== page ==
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Hey, guys. Hunted for 30 years, now, on family property, but never owned a bow. After shooting friends bows for a few months & watching this forum, I finally bought a bow and activated this membership. I've had my bow (Martin Cheetah) about a week and have more questions than I can count...any and all advice will be much-appreciated.

I understand "dry fires" can be catastrophic. I occasionally see guys on here talking about accidentally dry-firing now & then, so what can I do to help avoid doing such?

All I know about bow maintenance is to keep the string waxed, don't leave it in a hot truck and oil the cam axles now & then. What else should I know about basic maintenance?

I'm practicing in my back yard. Good backstop behind target, but I don't always point it RIGHT AT the backstop while drawing...what are the odds that a properly tied-on string loop would/could ever just "let go"? Naturally, I'm nervous about sending an arrow into unknown residential territory...

I'm not a speed-junkie (yet:), but what's the best way to find the optimal arrow for my setup? I ask because my firend's Flatline 500's shoot 30 fps faster from my bow than my Easton Axis, so I've learned there can be a big difference. Are there charts or is this sort of thing a trail-&-error situation?

And for all you pros...what other wisdom would you have for a new bow owner?

Thanks for any and all help!!!
 

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Welcome to Life @ Fulldraw! This is a very good forum for ANY info about archery/bow hunting. As for your initial ?s: ANYTIME a bow is drawn without an arrow nocked there is a chance for a dry fire, so my advice is to not draw your bow without an arrow. I always check my bow before shooting it. Inspect the cams, limbs, strings and cables, and all accessories for damage or defects before drawing it back. Its alot less painful that way if something is amiss. I try to point my bow at the target while drawing so if something does come from together my arrow doesnt go streaking into the great unknown. This has happened to me in the past and it is a very uneasy feeling. As far as your arrow speed and weight, For every 30 grains of arrow weight you will see about 10 foot/second difference in speed. Most all bow mfgs will only warrantee there bows to 5grains per pound of draw weight. So a 70 lb bow should not shoot less than a 350 grn arrow etc.There are alot of extremely experienced archers on this site, so dont be shy with any ?s. Once again, Welcome!
 

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I am also new to this forum but i have been shooting for a long time . my best advice is if you are shooting a release always draw the bow with your finger behind the trigger and not in front till you are settled in if thats the type you shoot . And welcome .
 

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Welcome to the campfire!
 

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Welcome to Life @ Fulldraw! This is a very good forum for ANY info about archery/bow hunting. As for your initial ?s: ANYTIME a bow is drawn without an arrow nocked there is a chance for a dry fire, so my advice is to not draw your bow without an arrow. I always check my bow before shooting it. Inspect the cams, limbs, strings and cables, and all accessories for damage or defects before drawing it back. Its alot less painful that way if something is amiss. I try to point my bow at the target while drawing so if something does come from together my arrow doesnt go streaking into the great unknown. This has happened to me in the past and it is a very uneasy feeling. As far as your arrow speed and weight, For every 30 grains of arrow weight you will see about 10 foot/second difference in speed. Most all bow mfgs will only warrantee there bows to 5grains per pound of draw weight. So a 70 lb bow should not shoot less than a 350 grn arrow etc.There are alot of extremely experienced archers on this site, so dont be shy with any ?s. Once again, Welcome!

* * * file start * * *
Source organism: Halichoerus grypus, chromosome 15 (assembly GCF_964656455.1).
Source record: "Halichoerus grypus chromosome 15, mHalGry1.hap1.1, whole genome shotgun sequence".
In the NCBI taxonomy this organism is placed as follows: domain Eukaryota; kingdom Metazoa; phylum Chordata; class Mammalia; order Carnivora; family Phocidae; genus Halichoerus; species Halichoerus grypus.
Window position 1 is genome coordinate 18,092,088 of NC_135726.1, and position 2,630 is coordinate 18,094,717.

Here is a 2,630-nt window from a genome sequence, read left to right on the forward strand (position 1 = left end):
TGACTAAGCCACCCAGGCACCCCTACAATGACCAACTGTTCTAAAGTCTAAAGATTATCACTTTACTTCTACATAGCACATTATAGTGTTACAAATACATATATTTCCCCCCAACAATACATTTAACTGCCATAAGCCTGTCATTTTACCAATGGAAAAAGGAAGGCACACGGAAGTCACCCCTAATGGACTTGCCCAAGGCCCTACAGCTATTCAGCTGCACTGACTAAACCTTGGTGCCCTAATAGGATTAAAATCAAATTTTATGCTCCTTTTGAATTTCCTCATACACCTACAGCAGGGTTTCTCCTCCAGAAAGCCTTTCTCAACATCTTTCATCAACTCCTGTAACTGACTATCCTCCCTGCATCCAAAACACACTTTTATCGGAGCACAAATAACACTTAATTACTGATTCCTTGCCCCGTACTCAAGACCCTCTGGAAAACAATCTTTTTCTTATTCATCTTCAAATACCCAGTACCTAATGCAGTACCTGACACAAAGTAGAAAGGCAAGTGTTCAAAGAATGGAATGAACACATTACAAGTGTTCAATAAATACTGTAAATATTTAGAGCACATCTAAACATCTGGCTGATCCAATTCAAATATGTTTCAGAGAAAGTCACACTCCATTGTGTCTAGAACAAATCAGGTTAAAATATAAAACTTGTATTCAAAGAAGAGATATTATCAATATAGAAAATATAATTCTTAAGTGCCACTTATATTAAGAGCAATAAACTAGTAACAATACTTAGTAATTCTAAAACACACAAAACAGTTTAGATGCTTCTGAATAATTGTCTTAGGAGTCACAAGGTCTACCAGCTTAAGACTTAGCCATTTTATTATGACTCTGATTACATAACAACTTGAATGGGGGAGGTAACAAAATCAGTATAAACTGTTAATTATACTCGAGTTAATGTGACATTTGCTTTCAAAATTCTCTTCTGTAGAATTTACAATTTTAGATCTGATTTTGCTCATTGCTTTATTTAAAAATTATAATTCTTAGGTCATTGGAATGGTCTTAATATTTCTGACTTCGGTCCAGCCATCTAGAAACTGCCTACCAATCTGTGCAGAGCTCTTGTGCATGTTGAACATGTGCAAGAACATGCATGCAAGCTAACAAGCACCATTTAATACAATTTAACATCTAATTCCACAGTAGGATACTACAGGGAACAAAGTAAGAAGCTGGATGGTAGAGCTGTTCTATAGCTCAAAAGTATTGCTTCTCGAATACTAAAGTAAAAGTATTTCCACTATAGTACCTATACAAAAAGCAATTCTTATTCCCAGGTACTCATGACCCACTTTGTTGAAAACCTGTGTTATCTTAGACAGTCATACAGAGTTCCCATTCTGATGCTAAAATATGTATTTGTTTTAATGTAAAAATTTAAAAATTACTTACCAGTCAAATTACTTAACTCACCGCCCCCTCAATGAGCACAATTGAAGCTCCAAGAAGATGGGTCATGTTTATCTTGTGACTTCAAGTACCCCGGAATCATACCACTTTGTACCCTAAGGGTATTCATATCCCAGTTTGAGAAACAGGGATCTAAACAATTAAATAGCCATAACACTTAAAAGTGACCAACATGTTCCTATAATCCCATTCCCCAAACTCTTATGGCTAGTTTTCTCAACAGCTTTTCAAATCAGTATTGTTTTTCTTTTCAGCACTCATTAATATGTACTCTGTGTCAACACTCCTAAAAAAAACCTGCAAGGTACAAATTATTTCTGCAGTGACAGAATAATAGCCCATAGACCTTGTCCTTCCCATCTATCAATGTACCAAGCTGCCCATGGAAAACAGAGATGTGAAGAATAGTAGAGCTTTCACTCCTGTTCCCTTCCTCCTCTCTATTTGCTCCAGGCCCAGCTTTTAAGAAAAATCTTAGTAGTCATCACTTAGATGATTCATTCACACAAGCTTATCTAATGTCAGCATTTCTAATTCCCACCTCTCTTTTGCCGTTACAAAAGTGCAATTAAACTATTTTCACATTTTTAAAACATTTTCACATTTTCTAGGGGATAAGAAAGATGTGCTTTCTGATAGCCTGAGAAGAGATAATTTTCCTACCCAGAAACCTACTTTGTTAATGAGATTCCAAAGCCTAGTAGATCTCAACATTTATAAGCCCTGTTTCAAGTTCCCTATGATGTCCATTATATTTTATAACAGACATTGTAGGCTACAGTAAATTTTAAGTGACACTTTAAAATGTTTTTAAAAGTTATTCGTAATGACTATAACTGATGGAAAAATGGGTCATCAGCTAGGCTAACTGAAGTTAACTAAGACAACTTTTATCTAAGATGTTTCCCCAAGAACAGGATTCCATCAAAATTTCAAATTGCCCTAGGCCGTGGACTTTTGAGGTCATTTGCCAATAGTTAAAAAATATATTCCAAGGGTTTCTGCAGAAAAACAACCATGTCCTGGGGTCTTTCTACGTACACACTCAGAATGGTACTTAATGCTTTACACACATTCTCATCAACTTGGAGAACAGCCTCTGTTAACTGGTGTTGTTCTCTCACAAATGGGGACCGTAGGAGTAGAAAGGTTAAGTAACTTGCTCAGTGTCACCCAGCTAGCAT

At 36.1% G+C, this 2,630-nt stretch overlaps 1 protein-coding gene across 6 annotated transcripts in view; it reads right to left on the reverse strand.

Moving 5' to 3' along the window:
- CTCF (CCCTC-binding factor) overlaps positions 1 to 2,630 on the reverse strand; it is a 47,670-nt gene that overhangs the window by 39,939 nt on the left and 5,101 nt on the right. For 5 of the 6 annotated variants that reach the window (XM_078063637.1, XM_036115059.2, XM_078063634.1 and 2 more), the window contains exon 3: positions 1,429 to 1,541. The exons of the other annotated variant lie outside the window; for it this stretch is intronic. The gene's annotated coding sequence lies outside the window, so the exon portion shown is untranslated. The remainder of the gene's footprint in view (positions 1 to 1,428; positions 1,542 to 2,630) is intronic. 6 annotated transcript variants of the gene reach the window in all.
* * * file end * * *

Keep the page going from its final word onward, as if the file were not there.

very good advice here.... welcome to AT:)
 

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as to the question at hand it , if you believe in murphy's law.
Murphy was an optimist. He believed if there was a lottery for losing he would win it.
Yes If your shooting in a residential location, first make sure it's legal to do so.That being said. If its legal to do then with all due diligence make sure that You can not miss the target or (shoot such that it would go anyplace than where it could safely be fired.
Make sure you have a well backed up lane to shoot. If you need to build a cover so you can not launch it into a neighbors home You need to do so. A bow is a weapon. You should take NO chances that a "d" loop letting go from the string will fire the arrow prematurely than any other accident. To not take such care leaves you guilty of whatever fate happens from such accident.
If your raising the bow up to draw it and not keeping it on target as you draw, your likely trying to draw more pounds than you should. You would be better to draw aiming down a little than having an arrow launched through your neighborhood.
 

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Welcome, Never draw a bow with out a arrow or get the true fire release that can not fire.
 
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